What are good dogs to protect goats?

We live in one of the very few rural areas in the suburban Bay Area, half way between San Fransisco and San Jose in the Santa Cruz mountains. We want to fence in an area on the hill beneath our house and use goats for vegetation management. Because we…

    What are good dogs to protect goats?

    We live in one of the very few rural areas in the suburban Bay Area, half way between San Fransisco and San Jose in the Santa Cruz mountains. We want to fence in an area on the hill beneath our house and use goats for vegetation management. Because we…...
    Dog Breed Discussions : What are good dogs to protect goats?...

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    • What are good dogs to protect goats?

      What are good dogs to protect goats? Dog Breed Discussions
      We live in one of the very few rural areas in the suburban Bay Area, half way between San Fransisco and San Jose in the Santa Cruz mountains. We want to fence in an area on the hill beneath our house and use goats for vegetation management. Because we have coyotes and mountain lions in our area, we are thinking about keeping a dog in with them. Some breeds I am quite keen on are Great Pyrenees and Bernese Mountain dogs. Any other ideas?

      What are good dogs to protect goats?

      What are good dogs to protect goats? Dog Breed Discussions
    • We use a German Shepherd and he's been amazingly good at keeping coyotes away. Another option is a donkey. Donkeys will actually bond with your goats and will defend the herd. They can and will kill coyotes on occasion, but more often chase them off.

    • Sheep hear ding dogs are number one for either hearding or just protecting the sheep from predators or any attackers for that matter. The thing is to introduce the dog to the heard as a pup to get it acclimated to the sheep.Other dogs are labs or golden retrievers.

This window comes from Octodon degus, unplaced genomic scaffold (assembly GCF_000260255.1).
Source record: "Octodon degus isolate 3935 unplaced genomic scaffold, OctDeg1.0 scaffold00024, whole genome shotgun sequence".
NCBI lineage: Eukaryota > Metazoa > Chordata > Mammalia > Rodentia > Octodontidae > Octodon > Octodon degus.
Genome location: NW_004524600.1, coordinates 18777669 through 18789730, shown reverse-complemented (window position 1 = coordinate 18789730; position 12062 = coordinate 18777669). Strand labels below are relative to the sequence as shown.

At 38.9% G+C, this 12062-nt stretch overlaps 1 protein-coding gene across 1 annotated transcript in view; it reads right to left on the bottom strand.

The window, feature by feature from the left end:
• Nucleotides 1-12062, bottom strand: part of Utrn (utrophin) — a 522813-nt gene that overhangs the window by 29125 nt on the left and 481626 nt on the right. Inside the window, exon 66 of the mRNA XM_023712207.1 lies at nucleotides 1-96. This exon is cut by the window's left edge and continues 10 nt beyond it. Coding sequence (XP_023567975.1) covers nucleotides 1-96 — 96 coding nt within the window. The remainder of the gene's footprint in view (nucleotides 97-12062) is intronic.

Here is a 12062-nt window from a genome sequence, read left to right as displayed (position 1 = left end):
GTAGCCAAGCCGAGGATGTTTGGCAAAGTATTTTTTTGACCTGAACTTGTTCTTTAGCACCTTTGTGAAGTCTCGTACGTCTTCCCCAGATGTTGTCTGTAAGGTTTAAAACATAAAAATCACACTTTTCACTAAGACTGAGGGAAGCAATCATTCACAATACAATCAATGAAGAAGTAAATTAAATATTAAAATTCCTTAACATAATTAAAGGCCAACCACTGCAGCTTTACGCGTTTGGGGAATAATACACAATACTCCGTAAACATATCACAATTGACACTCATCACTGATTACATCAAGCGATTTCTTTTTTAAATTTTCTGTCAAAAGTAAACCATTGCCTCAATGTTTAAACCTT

• Selecting a guard dogThe dog may be one of several breeds or a mixture of breeds. The most common breeds of guard dogs in the U.S. are the Great Pyrenees, Komondor, Anatolian Shepherd, Akbash Dog, Maremma, Kuvasz, and Sharplaninac. These dogs generally command good prices, however, the loss of a few lambs will soon pay for one. Mixed dogs were used in experimental work and were quite effective depending on how they are reared and the kind of temperament they exhibit. A pup, born of a proven sire and dam and raised among sheep will probably develop into a good guard dog if properly bonded with the flock.A puppy raised in a kennel may have difficulty bonding to sheep, especially if over six to eight weeks of age. Choose a puppy from a line that exhibits traits complimentary to your needs. Avoid pups from overly shy or aggressive parents. Investigate the health status of the parents and look for hip dysplasia, a joint problem common to many large breeds of dogs. Consider neutering the pup to prevent problems due to heat cycles in females and males seeking females in heat. Neutering of males or females does not diminish their guarding capability.Raising and integrating the puppy in a sheep operationThe puppy should be placed with the sheep and treated as a working dog, not a pet. Place the puppy with some lambs to avoid injury that may result from older aggressive ewes. The puppy must develop a bond with the lambs. The older sheep must be introduced gradually to the puppy. Ewes not accustomed to a guard dog may view the pup as an enemy. Over time, the sheep flock will become accustomed to the presence of the guard dog and they will tend to ignore the dog's presence.Feed the pup in the sheep barn when the sheep are fed. Correct the pup for inappropriate behavior such as chasing or biting the sheep and praise the pup for good behavior.Age at bonding pup to sheepSome breeds of dogs mature and bond to sheep sooner than others. Some pups within breeds also bond at an earlier age than others. Guarding behavior was reported at the U.S. Experiment Station in pups as young as four months of age, while other dogs were nine months of age. The larger breeds of guard dogs mature more slowly and puppy behavior was noted up to twenty-four months of age in some dogs. Patience and discipline is required with all pups.Problems observed in guard dogsFailure to stay with the sheep requires correction. Correct the pup for coming to the house by immediately taking it back to the sheep. A sensitive pup will respond to a verbal reprimand while a stubborn "hardheaded". pup may need a physical correction. Chaining the dog with the sheep at night and releasing it during the day may achieve positive results. Introduce the new pup to its new boundaries on a leash and do it several times the first week. Patrolling and attentiveness to sheep will increase and develop over time. Regardless of training of some pups, a small percentage never strongly bond to sheep.Playing with the sheepA certain amount of licking, pawing, chasing and nipping can be expected with some puppies. Boredom contributes to playful activities between puppies and the sheep. The problem can be minimized by moving the pup to a larger area, or in some way changing the pup's environment. Closely supervise a new pup and this will eliminate the formation of bad habits. Play behavior decreases with age.Sheep accepting new pupThe time required for the sheep to accept the pup will vary with the time of year it is placed. Lambing time is one time when the ewes will be protective of their young lambs. It generally takes several days to a few weeks for the sheep to accept the pup. Sheep accustomed to a guard dog are easily moved by herding dogs but the guard dog may have to be chained or placed away from the sheep.Notify neighbors when purchasing a guard dogA guardian pup is a valuable animal. They must be protected from accidents by moving vehicles, being mistaken for a predator by neighbors, shootings and trappings. A patrolling guard dog may easily be mistaken for an intruder. Notify your neighbors that you have purchased a guard dog.Guard dogs become ill the same as any livestock. Be aware of a loss of appetite, diarrhea or a change in behavior. Consult your veterinarian and get proper immunization and deworming for your pup.